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Aphasia clinical trials at University of California Health

6 in progress, 1 open to eligible people

Showing trials for
  • ARTFL LEFFTDS Longitudinal Frontotemporal Lobar Degeneration (ALLFTD)

    open to eligible people ages 18 years and up

    ARTFL LEFFTDS Longitudinal Frontotemporal Lobar Degeneration (ALLFTD) represents the formalized integration of ARTFL (U54 NS092089; funded through 2019) and LEFFTDS (U01 AG045390; funded through 2019) as a single North American research consortium to study FTLD for 2019 and beyond.


  • High-intensity Exercise Training on Physical Fitness, Cognition, Language in Post-stroke Aphasia

    Sorry, in progress, not accepting new patients

    The goal of this clinical trial is to establish the feasibility and fidelity of a high-intensity exercise program for individuals with post-stroke aphasia. The main questions it aims to answer are: - Is it feasible for stroke survivors with aphasia to participate in a long in-person physical exercise program? - Does participation in a physical exercise program lead to physical fitness, cognitive, language and/or psychological changes? Participants can take part in two different physical exercise interventions: - Low intensity intervention (control intervention); - High-intensity physical exercise intervention (target intervention).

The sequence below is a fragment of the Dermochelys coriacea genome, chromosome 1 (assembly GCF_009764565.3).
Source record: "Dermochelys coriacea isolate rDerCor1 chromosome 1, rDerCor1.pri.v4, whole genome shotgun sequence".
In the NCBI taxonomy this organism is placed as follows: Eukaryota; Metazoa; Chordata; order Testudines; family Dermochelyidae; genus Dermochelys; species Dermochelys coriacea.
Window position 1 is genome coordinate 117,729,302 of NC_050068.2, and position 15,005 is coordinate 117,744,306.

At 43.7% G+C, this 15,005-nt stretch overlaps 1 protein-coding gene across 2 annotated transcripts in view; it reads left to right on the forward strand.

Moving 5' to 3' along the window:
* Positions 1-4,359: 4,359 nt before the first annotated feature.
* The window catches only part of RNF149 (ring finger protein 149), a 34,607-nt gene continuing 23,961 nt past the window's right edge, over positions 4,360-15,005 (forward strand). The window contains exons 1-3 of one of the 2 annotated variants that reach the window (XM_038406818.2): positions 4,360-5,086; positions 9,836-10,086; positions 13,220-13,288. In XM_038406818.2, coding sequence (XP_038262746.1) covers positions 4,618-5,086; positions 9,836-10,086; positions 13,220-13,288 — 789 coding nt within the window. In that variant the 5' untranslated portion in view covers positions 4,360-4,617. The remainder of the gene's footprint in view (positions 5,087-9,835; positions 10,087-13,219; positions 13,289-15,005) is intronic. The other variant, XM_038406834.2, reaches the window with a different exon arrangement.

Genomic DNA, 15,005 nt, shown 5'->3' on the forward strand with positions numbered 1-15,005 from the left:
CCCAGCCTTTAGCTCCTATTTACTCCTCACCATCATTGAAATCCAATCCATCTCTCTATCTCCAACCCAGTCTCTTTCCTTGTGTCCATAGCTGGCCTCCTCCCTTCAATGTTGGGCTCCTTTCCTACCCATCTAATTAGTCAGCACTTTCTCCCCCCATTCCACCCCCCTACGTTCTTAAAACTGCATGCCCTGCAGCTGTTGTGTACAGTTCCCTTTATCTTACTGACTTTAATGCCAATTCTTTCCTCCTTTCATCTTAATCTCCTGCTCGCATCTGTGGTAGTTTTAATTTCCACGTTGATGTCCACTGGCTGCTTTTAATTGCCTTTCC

at UCSF

  • Neural Bases of Vocal Sensorimotor Impairment in Aphasia

    Sorry, not yet accepting patients

    Aphasia is the most common type of post-stroke communication disorder characterized by deficits in speech comprehension, production and control. While recovery can be promoted with speech therapy, improvement remains modest and typically requires a large number of sessions contributing to rising health care costs. Traditional aphasia therapy focus on enhancing speech motor output; however, recent evidence suggests that the auditory feedback also plays a critical role in fluent speech. Therefore, a key step toward refining treatment strategies is to develop objective biomarkers that can probe the integrity of sensorimotor mechanisms of speech auditory feedback and identify their impaired function in patients with post-stroke aphasia. This study aims to examine the behavioral, neurophysiological (EEG), and neuroimaging (fMRI) biomarkers of speech impairment following stroke with focus on understanding the role of auditory feedback for speech production and control. We plan to test individuals with post-stroke aphasia and a matched neuroptypical control group during different speech production tasks under the altered auditory feedback paradigm. In addition, we aim to examine the effect of audio-visual feedback training on enhancing communication ability during speech. These biomarkers will be combined with existing lesion-symptom-mapping data in the aphasic group in order to identify the patterns of brain damage and diminished structural connectivity within the auditory-motor areas of the left hemisphere that predict impaired sensorimotor processing of speech in aphasia. The long-term goal of this research is to develop a model for identifying the source of sensorimotor deficit and improve diagnosis and targeted treatment of speech disorders in aphasia.